Where racialism facilitates awareness of the many challenges and opportunities faced by a particular race, racism reinforces those challenges and opportunities. We live in a racial world. It’s not racist to admit it. What’s racist is refusing to try.

White people: black, indigenous, or other people of color drawing attention to their race isn’t racist.

If you’re pregnant and go to a doctor to receive care, but the doctor tells you to stop talking about it because she doesn’t experience the symptoms of pregnancy herself, you’d call her crazy. More than that, you’d immediately find a new doctor who’ll listen.

It doesn’t cause more division to highlight the realities of division. This is how we diagnose the problem. Race sensitivity isn’t an overreaction. Being more racial is how we become a society not so divided by race.

Confession isn’t telling a truth nobody knew. Confession is the practice of acknowledging that which was true the whole time. And acknowledging the forces of race in our society–having the courage to be racial–is the first step in confessing our societal sins.

We need black people.

In four years as a transracial family, anecdotally, one out of every five black people responds to us with unease. We’ve been talked down to, yelled at, stared at, and, more than once, people have turned their heads sideways with a quizzical look, thinking something along the lines of, ‘That ain’t right.’

And do you know what? I don’t blame them.

From housing, to surveillance, to wealth inequality, to policy bias, to incarceration, and on and on, my experience of America differs from that of the average black person. I’m a white male from Kansas. My parents raised me white, evangelical (once, America’s great slaveholder religion). I’m well aware that my experience has little to offer my children about being black.

I picture a man born blind. He does everything he can to experience the color yellow. He studies the science of yellow, he learns about light and wavelengths, and he can tell you every object in the world that appears as yellow. Still, that he can use his intellect to imagine it doesn’t mean he knows what yellow actually looks like. He doesn’t know the experience of seeing yellow.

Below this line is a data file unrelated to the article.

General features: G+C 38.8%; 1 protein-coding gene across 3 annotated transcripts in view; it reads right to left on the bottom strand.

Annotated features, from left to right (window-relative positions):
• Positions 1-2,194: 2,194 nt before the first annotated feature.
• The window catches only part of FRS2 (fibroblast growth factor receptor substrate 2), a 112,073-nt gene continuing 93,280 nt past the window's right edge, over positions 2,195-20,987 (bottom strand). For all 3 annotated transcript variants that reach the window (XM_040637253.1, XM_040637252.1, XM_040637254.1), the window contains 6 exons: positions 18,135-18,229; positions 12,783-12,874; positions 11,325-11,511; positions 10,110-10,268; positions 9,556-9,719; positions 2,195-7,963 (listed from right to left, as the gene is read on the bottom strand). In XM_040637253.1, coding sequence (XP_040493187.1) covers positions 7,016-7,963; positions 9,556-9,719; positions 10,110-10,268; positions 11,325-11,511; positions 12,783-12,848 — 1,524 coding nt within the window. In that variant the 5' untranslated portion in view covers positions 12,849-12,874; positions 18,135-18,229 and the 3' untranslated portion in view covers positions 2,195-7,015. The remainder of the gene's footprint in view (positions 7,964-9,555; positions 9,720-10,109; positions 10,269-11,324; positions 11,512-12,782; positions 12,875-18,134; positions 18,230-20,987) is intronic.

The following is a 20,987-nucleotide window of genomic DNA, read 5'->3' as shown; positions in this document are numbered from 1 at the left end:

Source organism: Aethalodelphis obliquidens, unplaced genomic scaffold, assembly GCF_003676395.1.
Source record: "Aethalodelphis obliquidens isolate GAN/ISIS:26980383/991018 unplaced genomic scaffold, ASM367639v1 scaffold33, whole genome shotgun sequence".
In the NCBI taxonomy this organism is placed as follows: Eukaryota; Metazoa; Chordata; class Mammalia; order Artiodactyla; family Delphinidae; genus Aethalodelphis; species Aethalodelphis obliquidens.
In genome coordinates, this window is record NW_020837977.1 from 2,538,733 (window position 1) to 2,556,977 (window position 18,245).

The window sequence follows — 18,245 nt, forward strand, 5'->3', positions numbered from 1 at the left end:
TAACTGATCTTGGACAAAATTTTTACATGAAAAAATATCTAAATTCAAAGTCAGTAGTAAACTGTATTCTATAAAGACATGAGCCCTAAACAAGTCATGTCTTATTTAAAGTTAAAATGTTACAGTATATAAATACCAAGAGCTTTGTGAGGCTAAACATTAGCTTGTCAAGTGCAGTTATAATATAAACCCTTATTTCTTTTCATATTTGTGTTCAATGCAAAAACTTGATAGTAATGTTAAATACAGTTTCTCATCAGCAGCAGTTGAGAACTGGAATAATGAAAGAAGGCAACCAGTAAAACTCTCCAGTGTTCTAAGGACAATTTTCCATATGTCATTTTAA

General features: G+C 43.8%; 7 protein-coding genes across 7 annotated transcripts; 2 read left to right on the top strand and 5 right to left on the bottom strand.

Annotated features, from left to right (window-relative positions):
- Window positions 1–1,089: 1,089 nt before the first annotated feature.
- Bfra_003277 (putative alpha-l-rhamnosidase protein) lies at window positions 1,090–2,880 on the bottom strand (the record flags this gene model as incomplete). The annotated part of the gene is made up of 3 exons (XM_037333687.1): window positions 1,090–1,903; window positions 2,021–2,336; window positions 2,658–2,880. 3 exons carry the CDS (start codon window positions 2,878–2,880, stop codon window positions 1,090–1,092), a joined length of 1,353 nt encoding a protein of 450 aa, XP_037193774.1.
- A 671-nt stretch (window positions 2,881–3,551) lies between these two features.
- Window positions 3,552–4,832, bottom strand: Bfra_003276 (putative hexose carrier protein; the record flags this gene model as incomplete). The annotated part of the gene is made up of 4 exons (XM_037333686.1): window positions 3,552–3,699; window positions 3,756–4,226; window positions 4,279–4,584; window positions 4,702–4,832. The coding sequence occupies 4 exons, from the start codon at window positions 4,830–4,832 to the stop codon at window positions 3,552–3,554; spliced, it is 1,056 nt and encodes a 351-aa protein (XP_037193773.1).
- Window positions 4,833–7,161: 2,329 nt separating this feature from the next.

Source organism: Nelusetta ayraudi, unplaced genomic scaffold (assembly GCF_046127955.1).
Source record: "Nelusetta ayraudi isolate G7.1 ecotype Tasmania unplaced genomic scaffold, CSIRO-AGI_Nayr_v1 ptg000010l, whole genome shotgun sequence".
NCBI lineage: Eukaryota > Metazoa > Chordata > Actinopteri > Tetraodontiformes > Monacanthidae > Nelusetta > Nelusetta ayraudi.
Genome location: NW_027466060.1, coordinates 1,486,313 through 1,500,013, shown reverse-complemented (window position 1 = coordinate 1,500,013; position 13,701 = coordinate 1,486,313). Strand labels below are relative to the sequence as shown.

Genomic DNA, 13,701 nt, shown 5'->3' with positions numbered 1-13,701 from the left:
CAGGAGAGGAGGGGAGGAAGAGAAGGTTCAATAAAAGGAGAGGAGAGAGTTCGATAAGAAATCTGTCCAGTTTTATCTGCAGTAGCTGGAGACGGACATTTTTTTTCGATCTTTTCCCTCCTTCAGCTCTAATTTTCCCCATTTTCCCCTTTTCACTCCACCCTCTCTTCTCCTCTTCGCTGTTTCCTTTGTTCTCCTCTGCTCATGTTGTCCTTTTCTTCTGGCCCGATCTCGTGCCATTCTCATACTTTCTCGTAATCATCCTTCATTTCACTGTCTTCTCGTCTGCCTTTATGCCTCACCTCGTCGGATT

I used to feel sad about this. I’d think, ‘Oh, the challenges my children already face because of their race.’ Add to that the reality that their parents are white. Enough. I’m not sad anymore.

My kids don’t need sadness from me. They, like their brother, need a father who loves them. They need a mom who cares for them unconditionally. And they need us to do what we’re doing, surrounding ourselves–and them–with as many black people as we can.

From childcare to haircare, to social outings, and decisions about close friends, we work hard to surround our family with black people. Our black children need the black community. They need the experiential knowledge of what it means to live in their skin in America today. And they can only get this wisdom from a single source: other black people.

My wife and I are not black. That’s real. Our family’s diversity is unique, and at times, challenging. But our longing is evidence of our love. The obstacles we face only increase our desire to navigate them well.

We are a transracial family. This isn’t the truest thing about the Knoxes, but it is true. And raising my children well means seeing color. It means becoming more racial and, as much as we can, connecting with and learning from the black community.

Identity, wellness, parenting, & the common good. Writer, educator, mentor.